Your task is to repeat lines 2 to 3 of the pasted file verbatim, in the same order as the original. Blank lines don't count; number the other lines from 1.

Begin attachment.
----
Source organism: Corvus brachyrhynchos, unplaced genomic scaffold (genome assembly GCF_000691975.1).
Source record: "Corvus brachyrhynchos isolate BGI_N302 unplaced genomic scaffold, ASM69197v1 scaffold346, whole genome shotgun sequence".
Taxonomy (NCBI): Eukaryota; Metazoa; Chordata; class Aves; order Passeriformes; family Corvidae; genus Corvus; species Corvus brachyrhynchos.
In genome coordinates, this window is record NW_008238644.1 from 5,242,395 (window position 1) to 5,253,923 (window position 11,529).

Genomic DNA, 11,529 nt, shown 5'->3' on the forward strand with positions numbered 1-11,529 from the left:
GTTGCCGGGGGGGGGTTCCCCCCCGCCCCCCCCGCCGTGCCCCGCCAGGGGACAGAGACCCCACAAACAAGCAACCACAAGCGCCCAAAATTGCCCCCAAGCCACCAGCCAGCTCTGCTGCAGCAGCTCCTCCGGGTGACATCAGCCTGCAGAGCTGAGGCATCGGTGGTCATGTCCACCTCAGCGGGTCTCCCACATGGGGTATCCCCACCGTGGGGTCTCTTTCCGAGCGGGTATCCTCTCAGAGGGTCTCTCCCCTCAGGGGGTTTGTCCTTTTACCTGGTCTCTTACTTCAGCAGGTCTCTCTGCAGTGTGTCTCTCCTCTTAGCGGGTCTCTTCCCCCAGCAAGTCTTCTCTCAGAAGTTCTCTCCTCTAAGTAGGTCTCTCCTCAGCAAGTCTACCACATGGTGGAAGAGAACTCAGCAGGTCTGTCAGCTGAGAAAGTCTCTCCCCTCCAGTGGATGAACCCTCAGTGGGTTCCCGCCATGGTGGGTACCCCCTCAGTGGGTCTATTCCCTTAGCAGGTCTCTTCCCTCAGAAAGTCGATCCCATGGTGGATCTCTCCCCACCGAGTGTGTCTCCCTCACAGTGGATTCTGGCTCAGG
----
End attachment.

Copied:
Source record: "Corvus brachyrhynchos isolate BGI_N302 unplaced genomic scaffold, ASM69197v1 scaffold346, whole genome shotgun sequence".
Taxonomy (NCBI): Eukaryota; Metazoa; Chordata; class Aves; order Passeriformes; family Corvidae; genus Corvus; species Corvus brachyrhynchos.